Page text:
You’ve found a marked bird. Now what?

This summer, I was lucky enough to get to spend some time at Ottawa National Wildlife Refuge in northwest Ohio. It is a beautiful place that I’d hightly recommend as a destination for anyone who appreciates wildlife.

During one of my visits, I noticed that an adult Trumpeter Swan caring for cygnets looked like it had something around its neck. Not sure what it was, I had a closer look with my binoculars. This is what I saw:

Neck-collared Trumpeter Swan at Ottawa National Wildlife Refuge.

Because I’ve banded hundreds of birds (put tiny metal rings around their feet), I knew when I saw this neck collar that a researcher had put it there to improve our knowledge of this species. By reporting where marked birds are detected, we can learn about how long their species live and where they go. So, I noted the collar number and then went to this website. From there, I reported the number I read on the collar, which identified the bird. I also reported when and where my observation occurred. Doing so only took a couple minutes, but provided information that could help to better understand, and so protect, this amazing species.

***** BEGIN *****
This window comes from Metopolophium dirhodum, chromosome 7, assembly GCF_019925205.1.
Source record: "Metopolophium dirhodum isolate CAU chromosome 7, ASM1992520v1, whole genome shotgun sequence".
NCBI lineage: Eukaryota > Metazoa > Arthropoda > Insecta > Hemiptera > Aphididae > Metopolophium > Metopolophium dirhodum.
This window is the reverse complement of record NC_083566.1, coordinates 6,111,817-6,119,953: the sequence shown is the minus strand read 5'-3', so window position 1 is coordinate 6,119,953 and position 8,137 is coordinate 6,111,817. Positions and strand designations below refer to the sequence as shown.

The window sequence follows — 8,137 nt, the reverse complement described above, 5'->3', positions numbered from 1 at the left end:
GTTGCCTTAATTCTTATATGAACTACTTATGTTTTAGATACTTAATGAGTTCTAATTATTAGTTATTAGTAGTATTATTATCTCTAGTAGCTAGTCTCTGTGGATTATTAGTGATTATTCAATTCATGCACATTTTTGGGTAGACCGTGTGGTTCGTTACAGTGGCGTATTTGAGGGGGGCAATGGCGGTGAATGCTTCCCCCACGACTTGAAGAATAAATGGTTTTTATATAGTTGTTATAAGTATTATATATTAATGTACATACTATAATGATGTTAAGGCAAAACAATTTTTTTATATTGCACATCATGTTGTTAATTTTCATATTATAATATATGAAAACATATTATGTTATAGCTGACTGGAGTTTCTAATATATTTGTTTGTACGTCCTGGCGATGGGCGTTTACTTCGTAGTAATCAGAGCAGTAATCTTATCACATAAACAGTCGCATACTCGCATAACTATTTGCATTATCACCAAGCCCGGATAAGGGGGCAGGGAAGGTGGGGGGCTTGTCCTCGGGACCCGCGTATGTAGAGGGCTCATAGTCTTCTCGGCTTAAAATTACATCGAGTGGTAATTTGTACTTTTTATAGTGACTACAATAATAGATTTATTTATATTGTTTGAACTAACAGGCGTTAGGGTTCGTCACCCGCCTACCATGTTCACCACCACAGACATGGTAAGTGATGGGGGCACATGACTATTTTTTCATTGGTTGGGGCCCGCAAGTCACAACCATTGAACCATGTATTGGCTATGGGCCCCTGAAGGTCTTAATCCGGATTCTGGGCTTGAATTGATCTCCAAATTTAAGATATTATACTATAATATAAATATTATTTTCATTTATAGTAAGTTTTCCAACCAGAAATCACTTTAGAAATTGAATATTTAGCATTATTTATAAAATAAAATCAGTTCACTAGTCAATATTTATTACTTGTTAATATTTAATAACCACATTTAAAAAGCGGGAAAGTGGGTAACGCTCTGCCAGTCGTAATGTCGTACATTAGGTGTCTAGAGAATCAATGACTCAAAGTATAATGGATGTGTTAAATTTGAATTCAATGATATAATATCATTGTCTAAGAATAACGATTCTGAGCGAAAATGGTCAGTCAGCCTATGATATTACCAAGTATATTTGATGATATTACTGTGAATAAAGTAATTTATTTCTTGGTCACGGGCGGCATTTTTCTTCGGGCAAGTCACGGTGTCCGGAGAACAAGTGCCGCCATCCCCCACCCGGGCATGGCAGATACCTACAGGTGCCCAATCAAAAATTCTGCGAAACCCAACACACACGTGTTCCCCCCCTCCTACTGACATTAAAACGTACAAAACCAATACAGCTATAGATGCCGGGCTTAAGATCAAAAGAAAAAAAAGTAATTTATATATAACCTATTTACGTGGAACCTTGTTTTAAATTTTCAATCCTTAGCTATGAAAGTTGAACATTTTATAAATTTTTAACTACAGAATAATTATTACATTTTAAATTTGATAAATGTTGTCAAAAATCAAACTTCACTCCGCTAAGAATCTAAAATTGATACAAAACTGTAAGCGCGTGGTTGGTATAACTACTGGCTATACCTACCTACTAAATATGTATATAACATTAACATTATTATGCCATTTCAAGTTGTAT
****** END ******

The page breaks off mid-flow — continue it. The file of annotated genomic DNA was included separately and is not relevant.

Marked Trumpeter Swan with cygnets.

I thought I’d share this experience in case you didn’t know that you can help out birds by reporting the numbers on bands, neck collars, or other markings on birds that you observe.

Not only will you help to conserve birds by reporting such observations, but you’ll also get a certificate from the US Geological Survey which includes information about when and where the bird was marked. Another Trumpeter Swan I saw this summer was marked as a cygnet 16 years ago!! I sighted that bird about 6.5 miles from where it was marked.

I just submitted the collar number of the marked swan that I shared pictures of in this post. I can’t wait to find out when and where it was marked!

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